Burke Residence – DuBois Street, Livingston Manor, NY


The building that was the DuBois Street residence of Dr. Victor Burke had long been of interest, partly to its rather curious physical appearance of modified craftsman bungalow architecture seemingly enveloping the original structure, as well as the building’s residents, Dr. Victor G Bourke, and before him, Edmund Fish. The “original structure” opinion comes from observing the existing building’s roof, where two gable ends appear to poke through the present roof lines, suggesting perhaps that there is a house within a house. However, never being inside the structure, this opinion may or may not be true. A close inspection of the basement, which assessment records state that it’s only a partial basement, may help to prove, or disprove, that opinion.


The earliest newspaper account that may be related to this structure comes from the April 17, 1890 edition of the Livingston Manor newspaper publication known as The Ensign;


William Smith sold his house and lot on DuBois Street to Edmond Fish of Scranton. Consideration unknown.


A deed search verifies the date of the sale as well as the location of the property. A close inspection showing a portion of the 1894 photograph of the village shows the first known image of this structure;


A picture containing grass, old, field, military vehicle

Description automatically generated


The large three-story building at left center of the image is the Manor Grange Hall, now a vacant lot on the corner of DuBois Street and Main Street. DuBois Street in this image, at its junction with Main Street, begins just to the left of the Grange Hall and follows along the line of buildings toward the right. The Edmund Fish residence [Burke] is the partial structure in view, in line on DuBois Street, behind the Grange Hall.


If anyone has more information please contact us - Fred


Bourke House Livingston Manor DuBois Street--- Fred


During the latter part of the nineteenth century, conflagrations were perhaps the worst calamity any homeowner could face. With this constant threat of structure fires, insurance companies needed information to calculate their liability in insuring community homeowners.  As a result, the Sanborn Map Company issued detailed maps of cities and villages, detailing accessibility to an adequate water supply for fire-fighting capability. These maps provided detailed information pertaining to that community’s water lines and fire hydrants. From a historical perspective, these maps are invaluable, providing detailed information of those structures within proximity of a water supply line. As for Livingston Manor, the first series of these Sanborn Fire Insurance Maps was published in 1892, one year after the Cowen water system began operating.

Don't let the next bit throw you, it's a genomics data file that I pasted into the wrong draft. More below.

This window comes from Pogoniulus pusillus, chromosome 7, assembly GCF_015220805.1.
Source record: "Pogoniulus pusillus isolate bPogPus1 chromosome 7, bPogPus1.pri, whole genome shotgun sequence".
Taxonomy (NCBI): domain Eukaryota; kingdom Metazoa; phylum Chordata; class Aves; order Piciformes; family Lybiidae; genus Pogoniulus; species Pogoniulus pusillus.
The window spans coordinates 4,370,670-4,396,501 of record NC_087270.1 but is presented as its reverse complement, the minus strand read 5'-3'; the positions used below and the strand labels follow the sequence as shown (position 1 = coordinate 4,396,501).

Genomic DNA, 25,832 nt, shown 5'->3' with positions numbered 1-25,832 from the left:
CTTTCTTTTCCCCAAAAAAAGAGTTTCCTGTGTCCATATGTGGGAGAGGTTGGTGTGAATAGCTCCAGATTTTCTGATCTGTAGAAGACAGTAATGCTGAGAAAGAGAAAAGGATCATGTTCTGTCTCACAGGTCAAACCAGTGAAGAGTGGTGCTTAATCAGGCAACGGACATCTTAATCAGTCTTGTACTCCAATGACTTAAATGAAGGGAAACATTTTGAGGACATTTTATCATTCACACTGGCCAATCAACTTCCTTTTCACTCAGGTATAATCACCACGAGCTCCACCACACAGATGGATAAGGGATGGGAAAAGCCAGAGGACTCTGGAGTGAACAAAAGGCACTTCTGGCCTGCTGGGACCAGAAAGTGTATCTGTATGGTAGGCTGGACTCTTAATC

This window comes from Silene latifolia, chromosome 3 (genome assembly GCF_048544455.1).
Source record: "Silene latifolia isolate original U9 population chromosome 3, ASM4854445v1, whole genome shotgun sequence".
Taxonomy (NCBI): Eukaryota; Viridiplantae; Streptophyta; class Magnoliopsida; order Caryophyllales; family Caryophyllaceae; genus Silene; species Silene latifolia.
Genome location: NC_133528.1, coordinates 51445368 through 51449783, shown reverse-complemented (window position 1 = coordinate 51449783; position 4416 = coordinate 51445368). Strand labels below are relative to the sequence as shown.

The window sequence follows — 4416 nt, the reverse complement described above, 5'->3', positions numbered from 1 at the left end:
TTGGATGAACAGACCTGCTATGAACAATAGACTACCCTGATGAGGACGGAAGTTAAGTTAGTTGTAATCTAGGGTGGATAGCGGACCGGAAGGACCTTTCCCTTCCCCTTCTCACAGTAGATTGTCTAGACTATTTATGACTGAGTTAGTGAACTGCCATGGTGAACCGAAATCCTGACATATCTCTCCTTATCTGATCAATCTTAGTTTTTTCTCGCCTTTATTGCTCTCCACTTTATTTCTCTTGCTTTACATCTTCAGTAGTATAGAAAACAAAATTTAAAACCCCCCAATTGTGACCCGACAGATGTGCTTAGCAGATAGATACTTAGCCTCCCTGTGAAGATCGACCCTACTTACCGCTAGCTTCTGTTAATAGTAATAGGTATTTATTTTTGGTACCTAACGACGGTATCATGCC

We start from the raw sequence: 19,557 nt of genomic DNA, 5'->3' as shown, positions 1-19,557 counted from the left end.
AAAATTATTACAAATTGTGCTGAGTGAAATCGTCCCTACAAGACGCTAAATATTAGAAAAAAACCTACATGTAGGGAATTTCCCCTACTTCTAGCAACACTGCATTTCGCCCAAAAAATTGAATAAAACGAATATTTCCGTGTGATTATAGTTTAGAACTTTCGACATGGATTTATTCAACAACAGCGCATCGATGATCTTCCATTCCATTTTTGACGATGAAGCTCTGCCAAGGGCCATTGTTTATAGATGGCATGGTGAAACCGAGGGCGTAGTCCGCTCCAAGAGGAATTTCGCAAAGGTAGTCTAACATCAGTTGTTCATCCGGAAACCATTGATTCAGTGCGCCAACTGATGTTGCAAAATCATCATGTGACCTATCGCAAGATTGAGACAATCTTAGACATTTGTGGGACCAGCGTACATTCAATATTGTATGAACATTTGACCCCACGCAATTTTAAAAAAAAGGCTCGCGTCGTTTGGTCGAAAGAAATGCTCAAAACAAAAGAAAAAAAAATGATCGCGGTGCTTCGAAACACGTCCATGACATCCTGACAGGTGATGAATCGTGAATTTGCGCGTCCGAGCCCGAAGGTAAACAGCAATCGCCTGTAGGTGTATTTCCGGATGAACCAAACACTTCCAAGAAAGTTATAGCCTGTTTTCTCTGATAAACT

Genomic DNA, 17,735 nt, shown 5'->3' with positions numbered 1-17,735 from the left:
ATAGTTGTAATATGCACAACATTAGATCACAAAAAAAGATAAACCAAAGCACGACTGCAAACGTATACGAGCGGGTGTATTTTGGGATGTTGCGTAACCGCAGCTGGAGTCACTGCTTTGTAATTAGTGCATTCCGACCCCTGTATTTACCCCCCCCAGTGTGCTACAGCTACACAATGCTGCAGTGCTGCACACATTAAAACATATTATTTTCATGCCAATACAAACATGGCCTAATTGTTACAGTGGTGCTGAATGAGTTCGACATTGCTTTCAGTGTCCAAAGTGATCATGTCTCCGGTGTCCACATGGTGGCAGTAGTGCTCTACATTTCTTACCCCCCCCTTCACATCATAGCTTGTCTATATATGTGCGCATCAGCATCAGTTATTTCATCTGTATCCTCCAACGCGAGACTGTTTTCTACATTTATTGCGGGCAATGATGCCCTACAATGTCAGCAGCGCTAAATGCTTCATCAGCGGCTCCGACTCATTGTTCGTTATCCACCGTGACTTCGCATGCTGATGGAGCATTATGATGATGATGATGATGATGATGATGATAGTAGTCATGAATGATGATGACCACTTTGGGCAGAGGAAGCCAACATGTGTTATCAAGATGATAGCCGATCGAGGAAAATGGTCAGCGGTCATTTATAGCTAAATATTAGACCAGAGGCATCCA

The 1892 Livingston Manor Sanborn Map shows a section of Dubois Street within the water district but does not show the residence of Edmund Fish. It is unknown why the building is not shown since local newspapers refer to it in 1890. The portion of the building on the corner of Main and DuBois streets that shows on the map was the Manor Grange building.




The subsequent Sanborn Insurance Maps, beginning in 1897, show the Fish/Bourke residence. Each sequence of maps, in chronological order, illustrate how the building, by alteration after alteration, had changed in its physical appearance.






1911 Sanborn Map













This post card shows DuBois Street about the year of 1911. The building on the right, with the picket fence is the Fish residence.





In all the images, the structure is orientated in the same direction, the upper side of the structure is facing north, and DuBois Street. Though more alterations may have occurred since 1936, it is easy to see, by following the changes from 1897 to 1936, how the building has been transformed into its current appearance

< 1924

1936 >













Harold Van Aken